| ASU |

Joseluis Marquez Sentenced to Life in Prison for 2010 Murder of ASU Student Kyleigh Sousa

Keep New Times Free
I Support
  • Local
  • Community
  • Journalism
  • logo

Support the independent voice of Phoenix and help keep the future of New Times free.

Joseluis Marquez was sentenced to life in prison, plus a few extra years, for the 2010 robbery and murder of 21-year-old Arizona State University student Kyleigh Sousa.

Sousa was dragged by a car in an attempted robbery of her purse in an IHOP parking lot just south of the University's Tempe campus on May 26, 2010. She later died from her injuries.

See also:
-Joseluis Marquez Found Guilty of Murder
-Joseluis Marquez's Plea Attempt Rejected
-Kyleigh Sousa Murder: Suspect Arrested
-Mother of ASU Student Killed in Robbery Tells New Times "We Did Everything Right"
-ASU Girl Dragged by Car During Robbery Attempt Dies From Injuries

We're checking with the Maricopa County Attorney's Office on this, but it appears that Marquez will be eligible for early release after serving 25 years in prison.

The County Attorney's Office made the following note after Marquez's conviction in October:

Under Arizona's Felony Murder statute, Marquez faces a possible sentence of natural life in prison for causing the death of an individual while committing or fleeing a felony offense, specifically, robbery. The law was amended on August 2nd, 2012 to eliminate the possibility of early release. Defendants convicted of crimes that occurred before that date may be eligible for release after serving 25 calendar years in prison.

Marquez's crime occurred in 2010, so it seems like he'd be eligible after 25 years.

Marquez was 20 years old at the time of Sousa's death, and he was arrested more than six months later, in December, 2010.

Marquez's lawyer offered prosecutors a plea deal in which Marquez would plead guilty to one count of manslaughter, and give him a prison sentence between 13.5 and 18 years. A spokesman for MCAO told New Times in March that prosecutors didn't even counter that proposal.

Marquez helped the cops catch him by getting a photo-radar ticket a couple weeks before Sousa's death, driving the same rental car he was allegedly driving during the botched robbery.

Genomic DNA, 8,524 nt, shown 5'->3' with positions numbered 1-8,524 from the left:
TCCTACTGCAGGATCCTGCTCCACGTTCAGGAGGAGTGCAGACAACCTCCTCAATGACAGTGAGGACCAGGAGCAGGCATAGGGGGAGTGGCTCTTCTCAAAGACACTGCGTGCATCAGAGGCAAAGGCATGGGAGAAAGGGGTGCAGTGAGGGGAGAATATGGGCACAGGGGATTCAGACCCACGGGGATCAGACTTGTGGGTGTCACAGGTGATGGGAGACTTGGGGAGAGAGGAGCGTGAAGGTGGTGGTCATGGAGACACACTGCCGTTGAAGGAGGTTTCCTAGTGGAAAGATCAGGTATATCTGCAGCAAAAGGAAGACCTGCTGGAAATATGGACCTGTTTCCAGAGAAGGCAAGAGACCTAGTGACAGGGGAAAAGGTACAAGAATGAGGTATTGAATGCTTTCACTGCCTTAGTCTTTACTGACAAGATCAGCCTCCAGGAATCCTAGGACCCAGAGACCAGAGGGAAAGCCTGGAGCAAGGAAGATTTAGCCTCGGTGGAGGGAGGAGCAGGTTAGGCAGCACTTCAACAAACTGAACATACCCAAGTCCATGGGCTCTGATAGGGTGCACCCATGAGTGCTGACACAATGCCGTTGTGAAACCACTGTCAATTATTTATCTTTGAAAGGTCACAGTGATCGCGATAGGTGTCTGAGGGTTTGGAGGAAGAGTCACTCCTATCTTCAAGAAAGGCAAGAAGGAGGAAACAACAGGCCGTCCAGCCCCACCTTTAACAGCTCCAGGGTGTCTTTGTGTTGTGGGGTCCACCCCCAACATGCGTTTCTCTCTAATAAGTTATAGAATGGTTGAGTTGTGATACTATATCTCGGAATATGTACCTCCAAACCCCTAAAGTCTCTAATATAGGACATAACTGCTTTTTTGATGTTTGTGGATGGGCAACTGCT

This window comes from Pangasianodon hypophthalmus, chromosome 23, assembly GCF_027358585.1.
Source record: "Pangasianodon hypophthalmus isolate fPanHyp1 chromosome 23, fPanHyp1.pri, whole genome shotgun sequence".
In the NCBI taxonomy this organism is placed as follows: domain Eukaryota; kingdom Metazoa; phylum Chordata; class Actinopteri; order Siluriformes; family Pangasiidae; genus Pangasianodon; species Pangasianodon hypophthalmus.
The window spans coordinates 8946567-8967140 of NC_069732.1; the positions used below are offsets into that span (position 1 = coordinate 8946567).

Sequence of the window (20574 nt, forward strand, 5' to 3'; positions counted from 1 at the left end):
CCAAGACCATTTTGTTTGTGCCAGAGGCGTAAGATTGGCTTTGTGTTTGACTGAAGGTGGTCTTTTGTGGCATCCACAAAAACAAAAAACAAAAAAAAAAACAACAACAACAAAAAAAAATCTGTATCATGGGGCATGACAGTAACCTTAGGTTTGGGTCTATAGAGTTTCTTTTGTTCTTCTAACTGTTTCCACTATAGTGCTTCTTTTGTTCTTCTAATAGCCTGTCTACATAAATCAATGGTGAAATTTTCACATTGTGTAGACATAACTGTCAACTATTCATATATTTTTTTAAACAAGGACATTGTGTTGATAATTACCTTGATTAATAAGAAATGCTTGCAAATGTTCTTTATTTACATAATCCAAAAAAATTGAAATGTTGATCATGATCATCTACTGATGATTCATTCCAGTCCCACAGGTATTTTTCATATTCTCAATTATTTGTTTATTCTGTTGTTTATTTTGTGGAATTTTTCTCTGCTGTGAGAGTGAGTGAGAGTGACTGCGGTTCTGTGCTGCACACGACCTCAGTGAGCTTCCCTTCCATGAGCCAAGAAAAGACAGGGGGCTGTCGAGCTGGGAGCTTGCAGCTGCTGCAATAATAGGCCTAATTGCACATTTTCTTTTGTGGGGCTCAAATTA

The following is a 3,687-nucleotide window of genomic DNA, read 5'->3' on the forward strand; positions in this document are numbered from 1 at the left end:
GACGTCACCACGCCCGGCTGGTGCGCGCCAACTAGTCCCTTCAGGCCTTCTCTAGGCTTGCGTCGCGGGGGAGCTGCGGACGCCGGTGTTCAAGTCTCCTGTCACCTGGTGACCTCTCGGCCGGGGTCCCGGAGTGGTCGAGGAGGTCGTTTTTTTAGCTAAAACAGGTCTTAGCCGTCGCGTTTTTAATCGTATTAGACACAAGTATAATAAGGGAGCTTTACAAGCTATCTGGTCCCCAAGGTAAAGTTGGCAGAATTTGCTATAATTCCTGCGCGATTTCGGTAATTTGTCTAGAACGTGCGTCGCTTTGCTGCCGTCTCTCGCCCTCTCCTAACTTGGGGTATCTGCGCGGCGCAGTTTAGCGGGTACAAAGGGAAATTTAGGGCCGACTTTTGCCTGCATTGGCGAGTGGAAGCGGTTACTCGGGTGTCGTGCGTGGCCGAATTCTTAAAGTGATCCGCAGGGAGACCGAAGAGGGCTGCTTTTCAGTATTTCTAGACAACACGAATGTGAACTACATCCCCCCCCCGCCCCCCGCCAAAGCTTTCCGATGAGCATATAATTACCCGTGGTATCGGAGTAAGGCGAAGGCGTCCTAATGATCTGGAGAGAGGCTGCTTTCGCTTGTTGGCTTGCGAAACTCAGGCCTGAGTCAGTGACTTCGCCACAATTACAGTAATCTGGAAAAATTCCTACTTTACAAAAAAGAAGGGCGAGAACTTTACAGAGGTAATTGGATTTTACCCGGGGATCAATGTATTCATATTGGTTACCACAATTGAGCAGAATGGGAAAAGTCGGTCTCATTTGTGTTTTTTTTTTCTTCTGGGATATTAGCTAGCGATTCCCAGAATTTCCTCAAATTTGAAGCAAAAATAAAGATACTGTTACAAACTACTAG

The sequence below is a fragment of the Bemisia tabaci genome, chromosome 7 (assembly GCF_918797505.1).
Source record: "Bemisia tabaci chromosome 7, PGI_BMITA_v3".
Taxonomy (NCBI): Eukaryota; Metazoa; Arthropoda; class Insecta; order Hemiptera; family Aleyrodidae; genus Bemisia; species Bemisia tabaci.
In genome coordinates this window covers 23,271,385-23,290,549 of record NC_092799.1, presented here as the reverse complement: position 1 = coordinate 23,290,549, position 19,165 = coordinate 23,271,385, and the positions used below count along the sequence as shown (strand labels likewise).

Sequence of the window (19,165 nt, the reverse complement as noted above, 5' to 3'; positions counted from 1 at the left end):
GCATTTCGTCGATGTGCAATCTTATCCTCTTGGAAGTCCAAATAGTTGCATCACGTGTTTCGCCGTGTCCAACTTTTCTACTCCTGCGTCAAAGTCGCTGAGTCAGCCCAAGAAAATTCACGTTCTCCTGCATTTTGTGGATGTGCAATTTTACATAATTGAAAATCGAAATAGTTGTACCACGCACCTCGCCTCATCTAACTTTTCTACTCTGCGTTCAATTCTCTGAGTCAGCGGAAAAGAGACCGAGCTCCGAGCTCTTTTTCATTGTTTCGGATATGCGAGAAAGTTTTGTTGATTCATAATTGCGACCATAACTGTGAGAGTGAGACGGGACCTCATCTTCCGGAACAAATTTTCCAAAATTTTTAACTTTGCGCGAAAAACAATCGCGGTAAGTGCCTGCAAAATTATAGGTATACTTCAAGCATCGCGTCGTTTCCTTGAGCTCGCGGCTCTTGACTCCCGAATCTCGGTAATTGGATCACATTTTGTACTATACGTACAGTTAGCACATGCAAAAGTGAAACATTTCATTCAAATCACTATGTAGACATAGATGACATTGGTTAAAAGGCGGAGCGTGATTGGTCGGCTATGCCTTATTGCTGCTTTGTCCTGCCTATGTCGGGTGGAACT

According to court documents, once police found out who the other occupants of the vehicle were, they told the cops Marquez was the driver and the person who grabbed Kyleigh's purse, leading to her death.

Police first contacted Marquez nearly a month before his arrest -- when he provided police with a story that later proved to be false, according to the cops -- but he would eventually be arrested after police tracked down the rental car.

On top of the 25-to-life sentence for first-degree murder, Judge Edward Bassett also sentenced Marquez to 2 1/2 years on the robbery charge.

Keep Phoenix New Times Free... Since we started Phoenix New Times, it has been defined as the free, independent voice of Phoenix, and we would like to keep it that way. Offering our readers free access to incisive coverage of local news, food and culture. Producing stories on everything from political scandals to the hottest new bands, with gutsy reporting, stylish writing, and staffers who've won everything from the Society of Professional Journalists' Sigma Delta Chi feature-writing award to the Casey Medal for Meritorious Journalism. But with local journalism's existence under siege and advertising revenue setbacks having a larger impact, it is important now more than ever for us to rally support behind funding our local journalism. You can help by participating in our "I Support" membership program, allowing us to keep covering Phoenix with no paywalls.

We use cookies to collect and analyze information on site performance and usage, and to enhance and customize content and advertisements. By clicking 'X' or continuing to use the site, you agree to allow cookies to be placed. To find out more, visit our cookies policy and our privacy policy.


Join the New Times community and help support independent local journalism in Phoenix.


Join the New Times community and help support independent local journalism in Phoenix.